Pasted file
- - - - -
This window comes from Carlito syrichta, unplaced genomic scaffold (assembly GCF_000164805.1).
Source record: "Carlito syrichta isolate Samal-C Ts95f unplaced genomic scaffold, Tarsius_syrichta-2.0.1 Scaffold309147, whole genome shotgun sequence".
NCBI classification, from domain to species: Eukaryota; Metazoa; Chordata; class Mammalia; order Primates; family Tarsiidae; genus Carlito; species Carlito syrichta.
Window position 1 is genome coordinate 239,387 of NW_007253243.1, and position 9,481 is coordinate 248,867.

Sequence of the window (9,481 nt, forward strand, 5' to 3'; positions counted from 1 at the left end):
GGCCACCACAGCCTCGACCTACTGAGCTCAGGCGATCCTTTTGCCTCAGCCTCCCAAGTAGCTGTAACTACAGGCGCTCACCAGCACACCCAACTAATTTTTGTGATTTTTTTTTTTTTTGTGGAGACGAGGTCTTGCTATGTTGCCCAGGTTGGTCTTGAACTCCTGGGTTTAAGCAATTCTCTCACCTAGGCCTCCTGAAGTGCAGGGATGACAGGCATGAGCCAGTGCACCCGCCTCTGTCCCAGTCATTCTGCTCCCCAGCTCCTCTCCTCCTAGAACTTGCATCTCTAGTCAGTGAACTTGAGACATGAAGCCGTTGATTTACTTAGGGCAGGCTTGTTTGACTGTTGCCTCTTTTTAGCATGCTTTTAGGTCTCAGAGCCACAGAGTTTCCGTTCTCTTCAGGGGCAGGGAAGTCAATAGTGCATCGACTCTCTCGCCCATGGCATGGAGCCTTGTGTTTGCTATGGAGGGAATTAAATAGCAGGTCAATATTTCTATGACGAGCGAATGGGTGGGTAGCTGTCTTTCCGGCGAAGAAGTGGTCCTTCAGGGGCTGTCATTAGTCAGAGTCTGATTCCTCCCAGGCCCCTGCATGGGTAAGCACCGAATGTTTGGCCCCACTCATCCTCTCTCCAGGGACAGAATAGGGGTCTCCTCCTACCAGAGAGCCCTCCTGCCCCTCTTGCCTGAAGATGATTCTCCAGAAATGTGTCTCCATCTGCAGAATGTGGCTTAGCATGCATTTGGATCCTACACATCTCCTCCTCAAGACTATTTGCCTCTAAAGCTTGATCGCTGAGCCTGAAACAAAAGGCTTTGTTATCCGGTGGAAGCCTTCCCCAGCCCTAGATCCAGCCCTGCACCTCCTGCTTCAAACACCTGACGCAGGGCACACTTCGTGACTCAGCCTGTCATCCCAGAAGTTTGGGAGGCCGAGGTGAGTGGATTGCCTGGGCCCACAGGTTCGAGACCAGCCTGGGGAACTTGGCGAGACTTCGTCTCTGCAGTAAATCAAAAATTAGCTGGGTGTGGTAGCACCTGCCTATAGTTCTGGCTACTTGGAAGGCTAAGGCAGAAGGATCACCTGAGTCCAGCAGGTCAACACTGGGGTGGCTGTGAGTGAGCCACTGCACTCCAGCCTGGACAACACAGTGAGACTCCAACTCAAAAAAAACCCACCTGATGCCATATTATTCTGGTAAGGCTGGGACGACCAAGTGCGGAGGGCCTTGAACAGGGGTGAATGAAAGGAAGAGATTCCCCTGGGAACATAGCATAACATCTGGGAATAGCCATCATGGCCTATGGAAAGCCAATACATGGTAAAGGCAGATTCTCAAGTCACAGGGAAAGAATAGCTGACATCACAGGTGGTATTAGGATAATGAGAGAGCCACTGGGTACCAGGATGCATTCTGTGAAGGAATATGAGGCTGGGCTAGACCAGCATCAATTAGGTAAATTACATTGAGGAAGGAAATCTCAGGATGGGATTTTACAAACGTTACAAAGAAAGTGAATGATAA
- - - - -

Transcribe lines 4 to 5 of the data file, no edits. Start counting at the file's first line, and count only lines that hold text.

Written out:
Window position 1 is genome coordinate 239,387 of NW_007253243.1, and position 9,481 is coordinate 248,867.

Sequence of the window (9,481 nt, forward strand, 5' to 3'; positions counted from 1 at the left end):